Continuity Planning for Michigan Community Associations
“Plan for what it is difficult while it is easy, do what is great while it is small.” Sun Tzu
During this time of economic uncertainty and concerns over the COVID-19 pandemic, community associations should take an ‘inventory’ of the current conditions of the association and have a continuity plan in place just in case something tragic happens. For example, what happens if the President of the Board of Directors suddenly passes away? What happens if only one person has access to certain documents, accounts, records or passwords? What happens if someone has a ‘falling out’ with the current Board of Directors and refuses to assist the current Board of Directors? Having a continuity plan in place now may save your Board of Directors significant time, energy, effort and money in the future.
Below is a sample checklist of considerations that your Board of Directors may wish to consider:
- Step 1: Analyze where the following items are located:
- Banking records including:
- Name(s) of banking institution(s)
- Account numbers for each banking institution
- Passwords or access to the banking records
- Debit cards
- Physical checks
- Petty cash
- Accounts receivable and accounts payable
- Other financial records
- Association records including:
- Modification requests, approvals and denials
- Meeting Minutes (including closed session meeting minutes)
- Communications with the Association’s attorneys
- Invoices (both paid and unpaid)
- Insurance policies
- Keys to any pool, clubhouse, community storage area or association mailbox
- Physical equipment including:
- Pool items such as lawn chairs, umbrellas and benches
- Community holiday lights or decorations
- Lawn equipment such as rakes, shovels or hoses
- Clubhouse furniture
- Storage items like cleaning supplies and toilet paper for community bathrooms
- Sandwich board(s)
- Banking records including:
- Step 2: Determine who has passwords to the following:
- Association e-mail account(s)
- On-line banking
- Security systems
- Regulatory filings such as Annual Reports through Michigan’s Department of Licensing and Regulatory Affairs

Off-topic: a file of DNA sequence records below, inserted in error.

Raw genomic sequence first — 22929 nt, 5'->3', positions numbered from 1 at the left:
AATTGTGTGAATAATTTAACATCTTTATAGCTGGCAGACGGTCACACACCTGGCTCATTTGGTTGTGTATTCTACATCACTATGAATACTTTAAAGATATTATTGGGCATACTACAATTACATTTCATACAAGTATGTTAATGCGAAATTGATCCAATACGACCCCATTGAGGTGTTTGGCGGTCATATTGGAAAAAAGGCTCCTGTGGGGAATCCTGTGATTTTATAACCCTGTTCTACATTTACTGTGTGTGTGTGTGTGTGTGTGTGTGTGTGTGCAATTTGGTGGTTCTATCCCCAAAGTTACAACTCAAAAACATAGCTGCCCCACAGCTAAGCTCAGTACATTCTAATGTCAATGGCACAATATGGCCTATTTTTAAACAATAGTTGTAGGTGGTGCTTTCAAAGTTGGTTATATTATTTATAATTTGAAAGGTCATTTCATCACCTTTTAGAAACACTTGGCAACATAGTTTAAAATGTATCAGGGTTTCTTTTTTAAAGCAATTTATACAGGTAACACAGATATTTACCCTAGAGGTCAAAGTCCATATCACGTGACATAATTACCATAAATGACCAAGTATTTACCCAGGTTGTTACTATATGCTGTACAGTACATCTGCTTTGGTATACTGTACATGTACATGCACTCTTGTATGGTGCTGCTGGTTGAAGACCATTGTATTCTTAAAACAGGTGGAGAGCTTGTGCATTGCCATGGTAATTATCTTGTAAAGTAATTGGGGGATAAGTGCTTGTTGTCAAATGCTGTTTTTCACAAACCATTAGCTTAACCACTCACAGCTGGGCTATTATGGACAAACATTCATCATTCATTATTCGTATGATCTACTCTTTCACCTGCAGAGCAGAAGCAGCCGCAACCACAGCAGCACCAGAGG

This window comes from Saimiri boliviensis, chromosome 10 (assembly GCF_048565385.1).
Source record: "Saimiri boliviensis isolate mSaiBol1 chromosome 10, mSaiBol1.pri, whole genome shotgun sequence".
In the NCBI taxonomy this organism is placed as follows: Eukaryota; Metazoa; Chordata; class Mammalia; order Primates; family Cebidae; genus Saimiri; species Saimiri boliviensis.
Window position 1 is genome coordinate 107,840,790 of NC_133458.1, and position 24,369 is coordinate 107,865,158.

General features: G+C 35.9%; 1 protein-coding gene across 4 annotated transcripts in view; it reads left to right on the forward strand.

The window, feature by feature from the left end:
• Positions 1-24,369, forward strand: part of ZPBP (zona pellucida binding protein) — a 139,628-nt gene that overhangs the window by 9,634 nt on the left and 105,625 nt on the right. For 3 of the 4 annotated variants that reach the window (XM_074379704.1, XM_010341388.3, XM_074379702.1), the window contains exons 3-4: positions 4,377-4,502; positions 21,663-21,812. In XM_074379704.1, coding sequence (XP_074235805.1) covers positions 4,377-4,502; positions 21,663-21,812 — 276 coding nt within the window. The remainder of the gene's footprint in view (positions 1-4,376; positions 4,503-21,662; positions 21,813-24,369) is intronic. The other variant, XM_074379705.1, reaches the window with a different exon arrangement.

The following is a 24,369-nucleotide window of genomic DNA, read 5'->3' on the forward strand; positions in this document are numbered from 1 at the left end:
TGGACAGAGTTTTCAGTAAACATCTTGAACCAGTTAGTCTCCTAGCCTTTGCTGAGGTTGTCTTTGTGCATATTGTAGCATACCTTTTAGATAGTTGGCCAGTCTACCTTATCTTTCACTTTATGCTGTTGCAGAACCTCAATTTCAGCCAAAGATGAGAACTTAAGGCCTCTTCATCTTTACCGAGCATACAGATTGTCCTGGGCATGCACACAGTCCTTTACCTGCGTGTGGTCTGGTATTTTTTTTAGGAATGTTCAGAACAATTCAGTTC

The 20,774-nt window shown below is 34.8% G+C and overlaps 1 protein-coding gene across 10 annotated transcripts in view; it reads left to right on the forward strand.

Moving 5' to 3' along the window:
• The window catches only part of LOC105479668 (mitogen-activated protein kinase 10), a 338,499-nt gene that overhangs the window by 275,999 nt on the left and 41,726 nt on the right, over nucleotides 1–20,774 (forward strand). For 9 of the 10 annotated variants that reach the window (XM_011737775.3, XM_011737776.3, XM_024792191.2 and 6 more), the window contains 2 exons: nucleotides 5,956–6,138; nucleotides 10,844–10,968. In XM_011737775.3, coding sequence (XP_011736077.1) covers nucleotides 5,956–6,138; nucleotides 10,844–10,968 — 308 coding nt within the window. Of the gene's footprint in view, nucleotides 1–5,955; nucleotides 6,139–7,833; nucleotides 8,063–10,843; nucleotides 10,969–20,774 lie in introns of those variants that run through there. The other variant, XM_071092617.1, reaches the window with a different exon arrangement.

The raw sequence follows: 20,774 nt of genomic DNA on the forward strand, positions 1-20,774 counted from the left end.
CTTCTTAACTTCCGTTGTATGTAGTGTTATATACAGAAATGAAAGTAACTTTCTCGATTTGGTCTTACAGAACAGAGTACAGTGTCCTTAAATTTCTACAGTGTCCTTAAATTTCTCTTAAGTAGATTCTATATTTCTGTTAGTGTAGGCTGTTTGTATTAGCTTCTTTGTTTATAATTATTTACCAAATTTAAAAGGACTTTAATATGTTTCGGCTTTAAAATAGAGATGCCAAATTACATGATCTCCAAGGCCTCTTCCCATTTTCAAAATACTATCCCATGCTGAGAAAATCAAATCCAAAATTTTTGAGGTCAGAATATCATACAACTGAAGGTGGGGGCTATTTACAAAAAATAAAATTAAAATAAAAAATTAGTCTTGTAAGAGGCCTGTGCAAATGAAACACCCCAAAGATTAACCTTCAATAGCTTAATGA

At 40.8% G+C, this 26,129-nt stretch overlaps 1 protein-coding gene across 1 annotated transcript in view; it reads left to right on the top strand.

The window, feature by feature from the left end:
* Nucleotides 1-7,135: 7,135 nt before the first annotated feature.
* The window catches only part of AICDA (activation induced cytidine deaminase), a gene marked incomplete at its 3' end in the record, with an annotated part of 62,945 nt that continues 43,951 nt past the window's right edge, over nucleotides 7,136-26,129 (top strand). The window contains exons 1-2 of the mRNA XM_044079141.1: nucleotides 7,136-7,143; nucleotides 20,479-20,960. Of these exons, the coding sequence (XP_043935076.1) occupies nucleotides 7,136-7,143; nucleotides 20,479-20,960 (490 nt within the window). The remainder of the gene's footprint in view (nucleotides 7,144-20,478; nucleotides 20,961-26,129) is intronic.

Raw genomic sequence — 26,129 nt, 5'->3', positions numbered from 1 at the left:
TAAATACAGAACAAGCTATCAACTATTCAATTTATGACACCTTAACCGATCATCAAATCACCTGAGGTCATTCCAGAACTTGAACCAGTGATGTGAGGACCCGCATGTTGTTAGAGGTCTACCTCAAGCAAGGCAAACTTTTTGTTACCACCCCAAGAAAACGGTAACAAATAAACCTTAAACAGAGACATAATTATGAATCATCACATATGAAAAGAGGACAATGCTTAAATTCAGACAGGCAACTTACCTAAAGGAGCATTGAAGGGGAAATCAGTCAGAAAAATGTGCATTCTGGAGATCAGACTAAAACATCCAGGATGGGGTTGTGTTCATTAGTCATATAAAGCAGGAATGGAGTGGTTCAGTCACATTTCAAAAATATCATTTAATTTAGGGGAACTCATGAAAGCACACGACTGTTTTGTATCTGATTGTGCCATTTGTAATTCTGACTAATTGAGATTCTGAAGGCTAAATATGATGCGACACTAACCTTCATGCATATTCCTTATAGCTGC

- Step 3: Identify the individual(s) with possession of and/or access to all the above items. For example, your association may have individuals with access to bank accounts or other documents who have not lived in the community for years.
- Step 4: Once everything is cataloged and identified, analyze whether the individuals with possession of and/or access to the documents/information are the correct people. Have an open and honest discussion as a Board of Directors whether to add or subtract people with such access or possession. Determine whether physical items should be consolidated into a central location.
- Step 5: Complete a continuity plan. If something happened to the individual(s) with access or possession of these items, does the association have a plan in place to address the issue?
- Step 6: Evaluate the continuity planning on a routine and consistent basis. Simply, doing a plan once and forgetting about it does not help if things change over time.
This checklist is not exhaustive, but it is a starting point for the Board of Directors to begin analyzing continuity planning now instead of asking “what if” in the future. Moreover, your Board of Directors may discover issues that have been overlooked for years and which may require the involvement of a community association attorney. Alternatively, the Board of Directors may want to modify the Rules and Regulations to address any concerns raised during the process. Performing an inventory now may be a worthwhile investment to avoid larger issues in the future.
Joe Wloszek is a Member of Hirzel Law, PLC where he focuses his practice on condominium and homeowner’s association law, commercial litigation, commercial real estate, large contractual disputes, and related real estate matters. Mr. Wloszek has been a Super Lawyers Rising Star in Real Estate Law from 2013-2020, an award given to only 2.5% of the attorneys in Michigan each year. He was also named a Top Lawyer in commercial law by DBusiness Magazine in 2014, a Michigan Top Lawyer in real estate law by Michigan Top Lawyers in 2016 and the Pro Bono Volunteer Attorney of the Year in 2014 by Michigan Community Resources. He is a Certified Real Estate Continuing Education Instructor through the State of Michigan and the former Chair of the Oakland County Bar Association Real Estate Committee. He can be reached at (248) 480-8758 or firstname.lastname@example.org.